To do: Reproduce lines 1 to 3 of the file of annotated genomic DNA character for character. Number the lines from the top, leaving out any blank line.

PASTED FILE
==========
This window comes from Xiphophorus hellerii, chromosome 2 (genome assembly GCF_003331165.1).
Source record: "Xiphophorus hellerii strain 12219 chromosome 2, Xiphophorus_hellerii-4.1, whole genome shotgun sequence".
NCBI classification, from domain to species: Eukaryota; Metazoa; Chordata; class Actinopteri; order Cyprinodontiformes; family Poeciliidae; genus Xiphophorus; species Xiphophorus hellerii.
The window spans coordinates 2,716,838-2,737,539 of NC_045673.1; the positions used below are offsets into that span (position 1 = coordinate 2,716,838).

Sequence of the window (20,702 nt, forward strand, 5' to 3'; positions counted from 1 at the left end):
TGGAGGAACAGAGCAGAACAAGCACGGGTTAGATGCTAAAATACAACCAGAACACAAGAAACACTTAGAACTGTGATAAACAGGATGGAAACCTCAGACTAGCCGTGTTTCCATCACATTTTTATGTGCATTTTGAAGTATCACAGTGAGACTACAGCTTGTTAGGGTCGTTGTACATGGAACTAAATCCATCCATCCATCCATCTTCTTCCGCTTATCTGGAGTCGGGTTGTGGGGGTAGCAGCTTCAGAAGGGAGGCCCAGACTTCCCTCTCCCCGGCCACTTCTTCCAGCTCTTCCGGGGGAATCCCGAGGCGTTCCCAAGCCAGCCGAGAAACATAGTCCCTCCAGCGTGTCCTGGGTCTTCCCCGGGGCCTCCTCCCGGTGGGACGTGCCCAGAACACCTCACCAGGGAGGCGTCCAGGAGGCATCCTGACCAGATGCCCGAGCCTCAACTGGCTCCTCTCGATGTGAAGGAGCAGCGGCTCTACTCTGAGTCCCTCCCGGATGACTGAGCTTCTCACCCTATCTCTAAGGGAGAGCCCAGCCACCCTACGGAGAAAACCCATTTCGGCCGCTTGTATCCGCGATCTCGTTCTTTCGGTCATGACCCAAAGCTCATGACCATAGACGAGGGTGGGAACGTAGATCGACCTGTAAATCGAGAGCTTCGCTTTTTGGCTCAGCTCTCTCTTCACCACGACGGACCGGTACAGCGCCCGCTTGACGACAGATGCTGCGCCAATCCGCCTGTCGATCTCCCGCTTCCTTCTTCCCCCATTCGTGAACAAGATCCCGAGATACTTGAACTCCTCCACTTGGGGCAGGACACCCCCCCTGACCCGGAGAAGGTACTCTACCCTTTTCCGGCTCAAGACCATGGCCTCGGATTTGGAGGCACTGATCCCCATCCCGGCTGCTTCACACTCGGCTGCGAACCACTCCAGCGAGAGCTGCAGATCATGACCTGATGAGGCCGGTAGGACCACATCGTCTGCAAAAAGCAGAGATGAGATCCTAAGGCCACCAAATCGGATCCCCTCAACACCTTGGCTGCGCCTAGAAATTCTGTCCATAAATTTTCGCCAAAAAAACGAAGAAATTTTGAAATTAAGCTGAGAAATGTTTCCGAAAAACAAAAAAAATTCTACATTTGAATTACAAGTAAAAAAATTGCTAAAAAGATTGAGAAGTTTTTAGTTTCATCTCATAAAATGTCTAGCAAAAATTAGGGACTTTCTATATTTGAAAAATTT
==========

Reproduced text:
This window comes from Xiphophorus hellerii, chromosome 2 (genome assembly GCF_003331165.1).
Source record: "Xiphophorus hellerii strain 12219 chromosome 2, Xiphophorus_hellerii-4.1, whole genome shotgun sequence".
NCBI classification, from domain to species: Eukaryota; Metazoa; Chordata; class Actinopteri; order Cyprinodontiformes; family Poeciliidae; genus Xiphophorus; species Xiphophorus hellerii.